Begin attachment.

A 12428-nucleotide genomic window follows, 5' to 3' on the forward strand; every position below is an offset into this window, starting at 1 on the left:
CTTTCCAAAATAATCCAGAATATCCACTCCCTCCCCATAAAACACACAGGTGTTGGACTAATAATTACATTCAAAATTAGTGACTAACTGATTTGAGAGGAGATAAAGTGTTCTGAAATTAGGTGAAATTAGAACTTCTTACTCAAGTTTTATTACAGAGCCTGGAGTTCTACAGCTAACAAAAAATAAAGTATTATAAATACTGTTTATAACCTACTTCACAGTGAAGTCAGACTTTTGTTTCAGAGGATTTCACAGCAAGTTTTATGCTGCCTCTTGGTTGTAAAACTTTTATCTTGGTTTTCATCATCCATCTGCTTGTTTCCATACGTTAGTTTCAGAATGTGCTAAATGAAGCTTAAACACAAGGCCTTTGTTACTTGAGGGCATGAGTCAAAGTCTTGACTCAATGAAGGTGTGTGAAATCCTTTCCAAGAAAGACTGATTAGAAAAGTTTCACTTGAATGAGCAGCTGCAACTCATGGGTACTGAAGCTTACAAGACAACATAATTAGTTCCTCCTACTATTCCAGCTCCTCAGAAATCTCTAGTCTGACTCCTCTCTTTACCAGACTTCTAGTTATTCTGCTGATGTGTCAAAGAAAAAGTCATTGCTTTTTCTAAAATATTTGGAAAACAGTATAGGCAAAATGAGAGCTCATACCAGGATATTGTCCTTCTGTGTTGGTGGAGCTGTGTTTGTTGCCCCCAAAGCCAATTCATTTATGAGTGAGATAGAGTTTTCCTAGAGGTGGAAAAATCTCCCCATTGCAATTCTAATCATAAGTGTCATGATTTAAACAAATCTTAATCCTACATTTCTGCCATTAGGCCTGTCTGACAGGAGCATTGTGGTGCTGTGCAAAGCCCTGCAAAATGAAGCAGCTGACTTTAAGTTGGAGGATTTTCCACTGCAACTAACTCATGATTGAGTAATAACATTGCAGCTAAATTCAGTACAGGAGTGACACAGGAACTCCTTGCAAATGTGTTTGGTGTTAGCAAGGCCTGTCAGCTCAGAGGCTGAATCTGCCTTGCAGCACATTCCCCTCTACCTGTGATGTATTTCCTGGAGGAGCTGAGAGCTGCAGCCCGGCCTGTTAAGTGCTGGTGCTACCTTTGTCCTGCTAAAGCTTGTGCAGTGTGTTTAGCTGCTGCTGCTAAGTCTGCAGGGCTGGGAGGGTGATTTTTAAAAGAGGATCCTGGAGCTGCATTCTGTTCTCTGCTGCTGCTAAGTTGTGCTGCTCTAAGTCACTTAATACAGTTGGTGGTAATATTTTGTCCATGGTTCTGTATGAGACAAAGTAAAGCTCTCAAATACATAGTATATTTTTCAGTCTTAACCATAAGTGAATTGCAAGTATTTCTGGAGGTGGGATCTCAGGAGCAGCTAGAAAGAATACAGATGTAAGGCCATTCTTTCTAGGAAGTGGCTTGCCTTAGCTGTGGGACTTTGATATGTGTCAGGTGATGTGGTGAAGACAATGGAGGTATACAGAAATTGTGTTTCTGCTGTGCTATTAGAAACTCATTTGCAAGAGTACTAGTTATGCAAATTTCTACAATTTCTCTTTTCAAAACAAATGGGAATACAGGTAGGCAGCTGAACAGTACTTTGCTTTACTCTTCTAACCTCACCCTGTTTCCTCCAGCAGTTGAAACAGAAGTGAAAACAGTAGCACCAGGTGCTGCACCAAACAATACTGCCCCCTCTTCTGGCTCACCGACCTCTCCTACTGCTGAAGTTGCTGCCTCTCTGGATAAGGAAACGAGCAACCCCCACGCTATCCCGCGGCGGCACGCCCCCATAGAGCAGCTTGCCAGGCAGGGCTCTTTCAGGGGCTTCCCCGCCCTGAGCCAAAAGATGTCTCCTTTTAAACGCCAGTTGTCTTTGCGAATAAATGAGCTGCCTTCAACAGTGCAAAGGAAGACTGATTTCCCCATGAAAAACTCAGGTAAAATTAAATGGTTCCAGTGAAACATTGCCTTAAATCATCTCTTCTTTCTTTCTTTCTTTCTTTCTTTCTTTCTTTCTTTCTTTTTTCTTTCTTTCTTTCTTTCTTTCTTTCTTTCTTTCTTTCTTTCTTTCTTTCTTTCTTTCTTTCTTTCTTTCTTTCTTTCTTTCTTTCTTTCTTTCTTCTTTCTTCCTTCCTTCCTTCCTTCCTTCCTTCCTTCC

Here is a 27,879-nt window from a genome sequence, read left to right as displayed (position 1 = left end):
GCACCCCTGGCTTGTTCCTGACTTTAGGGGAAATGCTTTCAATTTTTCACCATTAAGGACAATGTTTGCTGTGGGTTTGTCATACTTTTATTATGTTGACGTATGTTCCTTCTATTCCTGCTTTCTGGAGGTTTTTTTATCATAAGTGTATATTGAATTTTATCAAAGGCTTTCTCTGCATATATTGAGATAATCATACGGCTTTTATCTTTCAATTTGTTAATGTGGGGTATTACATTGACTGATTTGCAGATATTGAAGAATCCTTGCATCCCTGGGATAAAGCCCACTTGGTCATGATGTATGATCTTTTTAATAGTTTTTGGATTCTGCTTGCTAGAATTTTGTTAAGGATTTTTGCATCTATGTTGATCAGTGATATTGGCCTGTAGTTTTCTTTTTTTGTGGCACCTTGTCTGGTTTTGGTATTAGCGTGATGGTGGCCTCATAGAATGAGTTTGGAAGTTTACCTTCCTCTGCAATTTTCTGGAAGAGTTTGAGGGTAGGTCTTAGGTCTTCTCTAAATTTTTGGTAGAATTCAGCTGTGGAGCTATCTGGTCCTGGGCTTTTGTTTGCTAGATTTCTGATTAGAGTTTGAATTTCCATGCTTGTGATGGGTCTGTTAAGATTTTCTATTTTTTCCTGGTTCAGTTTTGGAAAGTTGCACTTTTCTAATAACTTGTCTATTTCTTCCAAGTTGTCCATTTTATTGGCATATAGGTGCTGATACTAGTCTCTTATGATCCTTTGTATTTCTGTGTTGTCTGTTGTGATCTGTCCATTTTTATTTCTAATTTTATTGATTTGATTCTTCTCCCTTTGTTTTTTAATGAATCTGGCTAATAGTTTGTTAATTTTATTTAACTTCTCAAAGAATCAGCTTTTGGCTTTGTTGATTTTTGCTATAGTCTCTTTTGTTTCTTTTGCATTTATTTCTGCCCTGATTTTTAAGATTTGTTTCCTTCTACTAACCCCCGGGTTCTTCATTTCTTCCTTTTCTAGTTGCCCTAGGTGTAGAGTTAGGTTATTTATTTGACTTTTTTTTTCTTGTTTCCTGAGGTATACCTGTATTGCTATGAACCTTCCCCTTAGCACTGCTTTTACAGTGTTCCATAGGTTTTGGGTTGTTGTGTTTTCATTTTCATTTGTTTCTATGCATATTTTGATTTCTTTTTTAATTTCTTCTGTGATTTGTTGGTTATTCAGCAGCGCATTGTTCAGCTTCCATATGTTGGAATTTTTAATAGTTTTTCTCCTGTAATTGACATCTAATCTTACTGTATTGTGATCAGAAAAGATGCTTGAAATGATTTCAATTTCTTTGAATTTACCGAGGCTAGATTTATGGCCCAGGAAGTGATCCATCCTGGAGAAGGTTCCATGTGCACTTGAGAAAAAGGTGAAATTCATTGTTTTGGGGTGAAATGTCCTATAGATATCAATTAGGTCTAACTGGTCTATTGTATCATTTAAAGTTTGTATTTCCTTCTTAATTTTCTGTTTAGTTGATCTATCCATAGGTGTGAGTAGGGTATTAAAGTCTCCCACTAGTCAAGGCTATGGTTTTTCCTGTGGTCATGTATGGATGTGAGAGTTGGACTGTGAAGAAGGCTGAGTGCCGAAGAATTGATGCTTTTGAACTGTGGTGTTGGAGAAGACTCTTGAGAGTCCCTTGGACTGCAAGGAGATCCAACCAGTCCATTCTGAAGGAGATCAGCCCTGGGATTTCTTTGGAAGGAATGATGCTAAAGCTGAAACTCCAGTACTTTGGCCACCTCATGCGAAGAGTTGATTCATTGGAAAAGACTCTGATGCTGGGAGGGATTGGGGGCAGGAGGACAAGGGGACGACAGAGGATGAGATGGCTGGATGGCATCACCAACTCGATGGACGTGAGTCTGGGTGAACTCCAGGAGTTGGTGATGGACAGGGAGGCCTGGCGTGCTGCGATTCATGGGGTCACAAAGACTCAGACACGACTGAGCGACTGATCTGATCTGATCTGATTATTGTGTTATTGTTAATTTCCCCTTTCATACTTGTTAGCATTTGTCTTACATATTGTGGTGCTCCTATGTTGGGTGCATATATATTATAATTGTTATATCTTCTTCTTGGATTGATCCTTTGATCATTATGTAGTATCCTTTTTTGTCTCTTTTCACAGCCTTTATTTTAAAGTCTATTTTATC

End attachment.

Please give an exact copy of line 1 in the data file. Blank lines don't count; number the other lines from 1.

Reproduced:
A 12428-nucleotide genomic window follows, 5' to 3' on the forward strand; every position below is an offset into this window, starting at 1 on the left: